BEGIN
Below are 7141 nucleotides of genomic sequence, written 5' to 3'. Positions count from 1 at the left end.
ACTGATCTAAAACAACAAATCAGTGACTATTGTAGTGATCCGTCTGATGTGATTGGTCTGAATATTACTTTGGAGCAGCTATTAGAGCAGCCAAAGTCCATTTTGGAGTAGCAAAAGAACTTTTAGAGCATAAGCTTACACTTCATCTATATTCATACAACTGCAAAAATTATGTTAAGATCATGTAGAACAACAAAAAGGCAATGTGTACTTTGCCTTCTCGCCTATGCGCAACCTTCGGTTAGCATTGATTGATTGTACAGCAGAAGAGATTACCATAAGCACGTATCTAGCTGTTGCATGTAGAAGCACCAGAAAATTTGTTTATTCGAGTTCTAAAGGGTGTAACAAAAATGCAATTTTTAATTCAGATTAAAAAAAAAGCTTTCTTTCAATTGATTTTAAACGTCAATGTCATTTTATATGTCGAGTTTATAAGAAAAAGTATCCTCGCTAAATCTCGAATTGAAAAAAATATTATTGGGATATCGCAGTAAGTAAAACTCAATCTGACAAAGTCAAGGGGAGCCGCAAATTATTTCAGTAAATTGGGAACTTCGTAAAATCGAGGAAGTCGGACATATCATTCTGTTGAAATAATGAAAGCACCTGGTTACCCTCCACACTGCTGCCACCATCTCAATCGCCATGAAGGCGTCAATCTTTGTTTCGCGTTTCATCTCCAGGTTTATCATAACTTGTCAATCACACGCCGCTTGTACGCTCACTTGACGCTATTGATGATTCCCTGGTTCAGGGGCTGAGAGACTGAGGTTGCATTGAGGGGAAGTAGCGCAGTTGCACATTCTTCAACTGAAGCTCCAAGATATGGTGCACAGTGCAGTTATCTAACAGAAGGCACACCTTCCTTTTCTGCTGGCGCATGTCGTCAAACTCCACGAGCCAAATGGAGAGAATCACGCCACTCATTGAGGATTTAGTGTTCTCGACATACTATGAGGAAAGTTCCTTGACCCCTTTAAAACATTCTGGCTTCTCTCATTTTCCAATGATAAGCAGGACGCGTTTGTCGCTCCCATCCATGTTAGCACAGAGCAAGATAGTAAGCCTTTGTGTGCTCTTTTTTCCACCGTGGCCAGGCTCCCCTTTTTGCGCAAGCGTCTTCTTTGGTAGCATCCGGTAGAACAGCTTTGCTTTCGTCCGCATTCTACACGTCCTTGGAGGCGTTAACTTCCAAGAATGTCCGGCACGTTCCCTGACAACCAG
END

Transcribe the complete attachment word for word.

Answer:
Below are 7141 nucleotides of genomic sequence, written 5' to 3'. Positions count from 1 at the left end.
ACTGATCTAAAACAACAAATCAGTGACTATTGTAGTGATCCGTCTGATGTGATTGGTCTGAATATTACTTTGGAGCAGCTATTAGAGCAGCCAAAGTCCATTTTGGAGTAGCAAAAGAACTTTTAGAGCATAAGCTTACACTTCATCTATATTCATACAACTGCAAAAATTATGTTAAGATCATGTAGAACAACAAAAAGGCAATGTGTACTTTGCCTTCTCGCCTATGCGCAACCTTCGGTTAGCATTGATTGATTGTACAGCAGAAGAGATTACCATAAGCACGTATCTAGCTGTTGCATGTAGAAGCACCAGAAAATTTGTTTATTCGAGTTCTAAAGGGTGTAACAAAAATGCAATTTTTAATTCAGATTAAAAAAAAAGCTTTCTTTCAATTGATTTTAAACGTCAATGTCATTTTATATGTCGAGTTTATAAGAAAAAGTATCCTCGCTAAATCTCGAATTGAAAAAAATATTATTGGGATATCGCAGTAAGTAAAACTCAATCTGACAAAGTCAAGGGGAGCCGCAAATTATTTCAGTAAATTGGGAACTTCGTAAAATCGAGGAAGTCGGACATATCATTCTGTTGAAATAATGAAAGCACCTGGTTACCCTCCACACTGCTGCCACCATCTCAATCGCCATGAAGGCGTCAATCTTTGTTTCGCGTTTCATCTCCAGGTTTATCATAACTTGTCAATCACACGCCGCTTGTACGCTCACTTGACGCTATTGATGATTCCCTGGTTCAGGGGCTGAGAGACTGAGGTTGCATTGAGGGGAAGTAGCGCAGTTGCACATTCTTCAACTGAAGCTCCAAGATATGGTGCACAGTGCAGTTATCTAACAGAAGGCACACCTTCCTTTTCTGCTGGCGCATGTCGTCAAACTCCACGAGCCAAATGGAGAGAATCACGCCACTCATTGAGGATTTAGTGTTCTCGACATACTATGAGGAAAGTTCCTTGACCCCTTTAAAACATTCTGGCTTCTCTCATTTTCCAATGATAAGCAGGACGCGTTTGTCGCTCCCATCCATGTTAGCACAGAGCAAGATAGTAAGCCTTTGTGTGCTCTTTTTTCCACCGTGGCCAGGCTCCCCTTTTTGCGCAAGCGTCTTCTTTGGTAGCATCCGGTAGAACAGCTTTGCTTTCGTCCGCATTCTACACGTCCTTGGAGGCGTTAACTTCCAAGAATGTCCGGCACGTTCCCTGACAACCAG